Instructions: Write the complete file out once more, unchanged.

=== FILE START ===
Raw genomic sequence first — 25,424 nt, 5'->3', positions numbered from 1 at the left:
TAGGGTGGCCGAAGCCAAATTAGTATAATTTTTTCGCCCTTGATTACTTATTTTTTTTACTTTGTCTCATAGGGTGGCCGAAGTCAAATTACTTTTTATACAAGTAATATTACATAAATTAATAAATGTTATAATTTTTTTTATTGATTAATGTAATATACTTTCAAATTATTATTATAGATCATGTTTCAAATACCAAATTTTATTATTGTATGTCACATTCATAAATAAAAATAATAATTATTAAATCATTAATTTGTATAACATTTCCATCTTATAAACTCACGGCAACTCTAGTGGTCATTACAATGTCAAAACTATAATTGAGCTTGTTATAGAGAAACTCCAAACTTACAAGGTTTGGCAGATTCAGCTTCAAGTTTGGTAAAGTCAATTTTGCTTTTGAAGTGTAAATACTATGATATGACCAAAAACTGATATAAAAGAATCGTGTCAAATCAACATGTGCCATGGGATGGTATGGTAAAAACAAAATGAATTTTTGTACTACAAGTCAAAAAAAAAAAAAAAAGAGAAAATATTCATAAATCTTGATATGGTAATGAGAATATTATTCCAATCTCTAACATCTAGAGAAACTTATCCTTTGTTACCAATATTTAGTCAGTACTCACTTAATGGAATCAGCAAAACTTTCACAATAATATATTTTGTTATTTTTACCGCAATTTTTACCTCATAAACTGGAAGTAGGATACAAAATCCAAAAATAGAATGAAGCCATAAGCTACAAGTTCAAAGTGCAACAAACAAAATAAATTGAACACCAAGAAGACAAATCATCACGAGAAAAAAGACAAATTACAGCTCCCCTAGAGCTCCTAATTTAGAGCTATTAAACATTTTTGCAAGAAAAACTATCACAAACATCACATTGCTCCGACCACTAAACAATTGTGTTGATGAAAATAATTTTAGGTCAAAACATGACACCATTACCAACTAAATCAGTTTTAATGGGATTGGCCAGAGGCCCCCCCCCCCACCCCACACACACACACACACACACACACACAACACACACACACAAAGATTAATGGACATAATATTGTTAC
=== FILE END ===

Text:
Raw genomic sequence first — 25,424 nt, 5'->3', positions numbered from 1 at the left:
TAGGGTGGCCGAAGCCAAATTAGTATAATTTTTTCGCCCTTGATTACTTATTTTTTTTACTTTGTCTCATAGGGTGGCCGAAGTCAAATTACTTTTTATACAAGTAATATTACATAAATTAATAAATGTTATAATTTTTTTTATTGATTAATGTAATATACTTTCAAATTATTATTATAGATCATGTTTCAAATACCAAATTTTATTATTGTATGTCACATTCATAAATAAAAATAATAATTATTAAATCATTAATTTGTATAACATTTCCATCTTATAAACTCACGGCAACTCTAGTGGTCATTACAATGTCAAAACTATAATTGAGCTTGTTATAGAGAAACTCCAAACTTACAAGGTTTGGCAGATTCAGCTTCAAGTTTGGTAAAGTCAATTTTGCTTTTGAAGTGTAAATACTATGATATGACCAAAAACTGATATAAAAGAATCGTGTCAAATCAACATGTGCCATGGGATGGTATGGTAAAAACAAAATGAATTTTTGTACTACAAGTCAAAAAAAAAAAAAAAAGAGAAAATATTCATAAATCTTGATATGGTAATGAGAATATTATTCCAATCTCTAACATCTAGAGAAACTTATCCTTTGTTACCAATATTTAGTCAGTACTCACTTAATGGAATCAGCAAAACTTTCACAATAATATATTTTGTTATTTTTACCGCAATTTTTACCTCATAAACTGGAAGTAGGATACAAAATCCAAAAATAGAATGAAGCCATAAGCTACAAGTTCAAAGTGCAACAAACAAAATAAATTGAACACCAAGAAGACAAATCATCACGAGAAAAAAGACAAATTACAGCTCCCCTAGAGCTCCTAATTTAGAGCTATTAAACATTTTTGCAAGAAAAACTATCACAAACATCACATTGCTCCGACCACTAAACAATTGTGTTGATGAAAATAATTTTAGGTCAAAACATGACACCATTACCAACTAAATCAGTTTTAATGGGATTGGCCAGAGGCCCCCCCCCCCACCCCACACACACACACACACACACACACACAACACACACACACAAAGATTAATGGACATAATATTGTTAC